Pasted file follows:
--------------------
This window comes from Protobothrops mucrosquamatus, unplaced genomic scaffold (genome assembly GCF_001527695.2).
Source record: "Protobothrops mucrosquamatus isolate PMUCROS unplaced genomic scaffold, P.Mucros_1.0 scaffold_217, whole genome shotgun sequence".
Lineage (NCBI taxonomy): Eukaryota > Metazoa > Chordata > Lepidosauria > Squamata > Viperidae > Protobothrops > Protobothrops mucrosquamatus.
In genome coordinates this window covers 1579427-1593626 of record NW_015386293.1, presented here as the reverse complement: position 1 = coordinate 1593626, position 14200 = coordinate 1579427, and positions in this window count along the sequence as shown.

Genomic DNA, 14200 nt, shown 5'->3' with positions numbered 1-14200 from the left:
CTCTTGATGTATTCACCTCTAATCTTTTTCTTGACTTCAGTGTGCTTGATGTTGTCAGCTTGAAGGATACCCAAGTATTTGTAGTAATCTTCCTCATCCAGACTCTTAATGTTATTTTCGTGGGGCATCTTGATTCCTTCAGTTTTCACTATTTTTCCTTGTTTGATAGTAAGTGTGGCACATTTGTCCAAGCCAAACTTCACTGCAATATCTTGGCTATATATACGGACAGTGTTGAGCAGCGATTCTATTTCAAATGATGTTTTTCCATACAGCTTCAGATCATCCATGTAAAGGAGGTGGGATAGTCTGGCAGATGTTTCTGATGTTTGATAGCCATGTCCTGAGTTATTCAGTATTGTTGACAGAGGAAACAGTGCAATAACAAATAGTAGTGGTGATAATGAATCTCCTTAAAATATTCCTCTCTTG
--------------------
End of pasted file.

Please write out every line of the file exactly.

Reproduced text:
This window comes from Protobothrops mucrosquamatus, unplaced genomic scaffold (genome assembly GCF_001527695.2).
Source record: "Protobothrops mucrosquamatus isolate PMUCROS unplaced genomic scaffold, P.Mucros_1.0 scaffold_217, whole genome shotgun sequence".
Lineage (NCBI taxonomy): Eukaryota > Metazoa > Chordata > Lepidosauria > Squamata > Viperidae > Protobothrops > Protobothrops mucrosquamatus.
In genome coordinates this window covers 1579427-1593626 of record NW_015386293.1, presented here as the reverse complement: position 1 = coordinate 1593626, position 14200 = coordinate 1579427, and positions in this window count along the sequence as shown.

Genomic DNA, 14200 nt, shown 5'->3' with positions numbered 1-14200 from the left:
CTCTTGATGTATTCACCTCTAATCTTTTTCTTGACTTCAGTGTGCTTGATGTTGTCAGCTTGAAGGATACCCAAGTATTTGTAGTAATCTTCCTCATCCAGACTCTTAATGTTATTTTCGTGGGGCATCTTGATTCCTTCAGTTTTCACTATTTTTCCTTGTTTGATAGTAAGTGTGGCACATTTGTCCAAGCCAAACTTCACTGCAATATCTTGGCTATATATACGGACAGTGTTGAGCAGCGATTCTATTTCAAATGATGTTTTTCCATACAGCTTCAGATCATCCATGTAAAGGAGGTGGGATAGTCTGGCAGATGTTTCTGATGTTTGATAGCCATGTCCTGAGTTATTCAGTATTGTTGACAGAGGAAACAGTGCAATAACAAATAGTAGTGGTGATAATGAATCTCCTTAAAATATTCCTCTCTTG